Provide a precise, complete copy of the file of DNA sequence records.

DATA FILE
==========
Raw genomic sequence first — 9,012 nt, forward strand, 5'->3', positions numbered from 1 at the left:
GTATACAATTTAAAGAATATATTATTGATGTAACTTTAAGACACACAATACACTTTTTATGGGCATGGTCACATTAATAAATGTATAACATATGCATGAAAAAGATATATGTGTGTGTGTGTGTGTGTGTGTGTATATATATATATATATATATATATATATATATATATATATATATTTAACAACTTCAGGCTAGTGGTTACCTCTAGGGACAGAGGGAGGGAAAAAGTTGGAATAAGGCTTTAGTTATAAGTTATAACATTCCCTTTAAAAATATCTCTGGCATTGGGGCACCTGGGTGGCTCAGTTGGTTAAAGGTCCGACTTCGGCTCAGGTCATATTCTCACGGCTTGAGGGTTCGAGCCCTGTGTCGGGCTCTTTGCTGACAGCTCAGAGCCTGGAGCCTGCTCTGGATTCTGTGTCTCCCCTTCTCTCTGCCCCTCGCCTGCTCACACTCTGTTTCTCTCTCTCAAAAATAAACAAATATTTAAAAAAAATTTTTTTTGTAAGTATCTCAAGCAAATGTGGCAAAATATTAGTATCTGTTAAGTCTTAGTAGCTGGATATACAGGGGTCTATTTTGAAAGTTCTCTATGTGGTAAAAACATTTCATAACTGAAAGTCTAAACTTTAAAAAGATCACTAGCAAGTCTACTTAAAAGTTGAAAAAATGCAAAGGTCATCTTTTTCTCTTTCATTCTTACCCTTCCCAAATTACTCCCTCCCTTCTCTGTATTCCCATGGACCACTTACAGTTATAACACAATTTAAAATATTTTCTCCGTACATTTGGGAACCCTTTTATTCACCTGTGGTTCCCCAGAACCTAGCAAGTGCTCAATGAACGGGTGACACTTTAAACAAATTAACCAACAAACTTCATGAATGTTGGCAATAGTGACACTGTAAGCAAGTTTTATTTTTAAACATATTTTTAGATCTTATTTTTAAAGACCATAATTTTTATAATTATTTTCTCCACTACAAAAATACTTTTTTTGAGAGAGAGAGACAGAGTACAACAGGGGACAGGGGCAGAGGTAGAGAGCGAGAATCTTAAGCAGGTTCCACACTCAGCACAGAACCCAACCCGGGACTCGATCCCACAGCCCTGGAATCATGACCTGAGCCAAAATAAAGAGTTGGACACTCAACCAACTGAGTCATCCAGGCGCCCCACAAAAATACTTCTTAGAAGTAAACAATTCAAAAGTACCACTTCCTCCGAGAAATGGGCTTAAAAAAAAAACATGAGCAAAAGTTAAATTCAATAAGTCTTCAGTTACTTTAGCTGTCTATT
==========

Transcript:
Raw genomic sequence first — 9,012 nt, forward strand, 5'->3', positions numbered from 1 at the left:
GTATACAATTTAAAGAATATATTATTGATGTAACTTTAAGACACACAATACACTTTTTATGGGCATGGTCACATTAATAAATGTATAACATATGCATGAAAAAGATATATGTGTGTGTGTGTGTGTGTGTGTGTATATATATATATATATATATATATATATATATATATATATATATTTAACAACTTCAGGCTAGTGGTTACCTCTAGGGACAGAGGGAGGGAAAAAGTTGGAATAAGGCTTTAGTTATAAGTTATAACATTCCCTTTAAAAATATCTCTGGCATTGGGGCACCTGGGTGGCTCAGTTGGTTAAAGGTCCGACTTCGGCTCAGGTCATATTCTCACGGCTTGAGGGTTCGAGCCCTGTGTCGGGCTCTTTGCTGACAGCTCAGAGCCTGGAGCCTGCTCTGGATTCTGTGTCTCCCCTTCTCTCTGCCCCTCGCCTGCTCACACTCTGTTTCTCTCTCTCAAAAATAAACAAATATTTAAAAAAAATTTTTTTTGTAAGTATCTCAAGCAAATGTGGCAAAATATTAGTATCTGTTAAGTCTTAGTAGCTGGATATACAGGGGTCTATTTTGAAAGTTCTCTATGTGGTAAAAACATTTCATAACTGAAAGTCTAAACTTTAAAAAGATCACTAGCAAGTCTACTTAAAAGTTGAAAAAATGCAAAGGTCATCTTTTTCTCTTTCATTCTTACCCTTCCCAAATTACTCCCTCCCTTCTCTGTATTCCCATGGACCACTTACAGTTATAACACAATTTAAAATATTTTCTCCGTACATTTGGGAACCCTTTTATTCACCTGTGGTTCCCCAGAACCTAGCAAGTGCTCAATGAACGGGTGACACTTTAAACAAATTAACCAACAAACTTCATGAATGTTGGCAATAGTGACACTGTAAGCAAGTTTTATTTTTAAACATATTTTTAGATCTTATTTTTAAAGACCATAATTTTTATAATTATTTTCTCCACTACAAAAATACTTTTTTTGAGAGAGAGAGACAGAGTACAACAGGGGACAGGGGCAGAGGTAGAGAGCGAGAATCTTAAGCAGGTTCCACACTCAGCACAGAACCCAACCCGGGACTCGATCCCACAGCCCTGGAATCATGACCTGAGCCAAAATAAAGAGTTGGACACTCAACCAACTGAGTCATCCAGGCGCCCCACAAAAATACTTCTTAGAAGTAAACAATTCAAAAGTACCACTTCCTCCGAGAAATGGGCTTAAAAAAAAAACATGAGCAAAAGTTAAATTCAATAAGTCTTCAGTTACTTTAGCTGTCTATT